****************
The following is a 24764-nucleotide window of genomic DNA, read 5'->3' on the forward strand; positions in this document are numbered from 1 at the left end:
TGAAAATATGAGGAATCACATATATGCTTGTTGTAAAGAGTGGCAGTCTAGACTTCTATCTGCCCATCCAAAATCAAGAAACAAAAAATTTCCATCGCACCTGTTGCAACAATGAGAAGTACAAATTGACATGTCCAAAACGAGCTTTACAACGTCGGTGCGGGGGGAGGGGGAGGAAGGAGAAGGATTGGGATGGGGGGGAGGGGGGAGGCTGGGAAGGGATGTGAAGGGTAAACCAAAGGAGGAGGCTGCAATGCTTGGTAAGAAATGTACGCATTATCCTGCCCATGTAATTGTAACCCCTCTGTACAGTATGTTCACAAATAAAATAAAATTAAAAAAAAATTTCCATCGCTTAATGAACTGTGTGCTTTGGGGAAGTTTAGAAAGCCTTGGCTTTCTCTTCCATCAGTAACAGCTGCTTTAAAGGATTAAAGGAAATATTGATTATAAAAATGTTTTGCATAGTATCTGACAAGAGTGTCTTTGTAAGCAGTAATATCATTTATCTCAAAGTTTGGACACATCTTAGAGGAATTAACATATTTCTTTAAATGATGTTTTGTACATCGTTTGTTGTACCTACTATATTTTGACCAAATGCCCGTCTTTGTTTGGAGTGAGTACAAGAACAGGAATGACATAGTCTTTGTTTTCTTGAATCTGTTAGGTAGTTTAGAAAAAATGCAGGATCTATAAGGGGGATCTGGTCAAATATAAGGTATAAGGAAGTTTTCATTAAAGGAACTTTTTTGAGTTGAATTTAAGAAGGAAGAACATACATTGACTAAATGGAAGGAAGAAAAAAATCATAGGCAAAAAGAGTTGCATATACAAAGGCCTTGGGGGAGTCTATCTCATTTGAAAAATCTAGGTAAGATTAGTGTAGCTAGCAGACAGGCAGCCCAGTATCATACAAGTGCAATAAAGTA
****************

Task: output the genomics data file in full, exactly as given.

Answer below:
The following is a 24764-nucleotide window of genomic DNA, read 5'->3' on the forward strand; positions in this document are numbered from 1 at the left end:
TGAAAATATGAGGAATCACATATATGCTTGTTGTAAAGAGTGGCAGTCTAGACTTCTATCTGCCCATCCAAAATCAAGAAACAAAAAATTTCCATCGCACCTGTTGCAACAATGAGAAGTACAAATTGACATGTCCAAAACGAGCTTTACAACGTCGGTGCGGGGGGAGGGGGAGGAAGGAGAAGGATTGGGATGGGGGGGAGGGGGGAGGCTGGGAAGGGATGTGAAGGGTAAACCAAAGGAGGAGGCTGCAATGCTTGGTAAGAAATGTACGCATTATCCTGCCCATGTAATTGTAACCCCTCTGTACAGTATGTTCACAAATAAAATAAAATTAAAAAAAAATTTCCATCGCTTAATGAACTGTGTGCTTTGGGGAAGTTTAGAAAGCCTTGGCTTTCTCTTCCATCAGTAACAGCTGCTTTAAAGGATTAAAGGAAATATTGATTATAAAAATGTTTTGCATAGTATCTGACAAGAGTGTCTTTGTAAGCAGTAATATCATTTATCTCAAAGTTTGGACACATCTTAGAGGAATTAACATATTTCTTTAAATGATGTTTTGTACATCGTTTGTTGTACCTACTATATTTTGACCAAATGCCCGTCTTTGTTTGGAGTGAGTACAAGAACAGGAATGACATAGTCTTTGTTTTCTTGAATCTGTTAGGTAGTTTAGAAAAAATGCAGGATCTATAAGGGGGATCTGGTCAAATATAAGGTATAAGGAAGTTTTCATTAAAGGAACTTTTTTGAGTTGAATTTAAGAAGGAAGAACATACATTGACTAAATGGAAGGAAGAAAAAAATCATAGGCAAAAAGAGTTGCATATACAAAGGCCTTGGGGGAGTCTATCTCATTTGAAAAATCTAGGTAAGATTAGTGTAGCTAGCAGACAGGCAGCCCAGTATCATACAAGTGCAATAAAGTA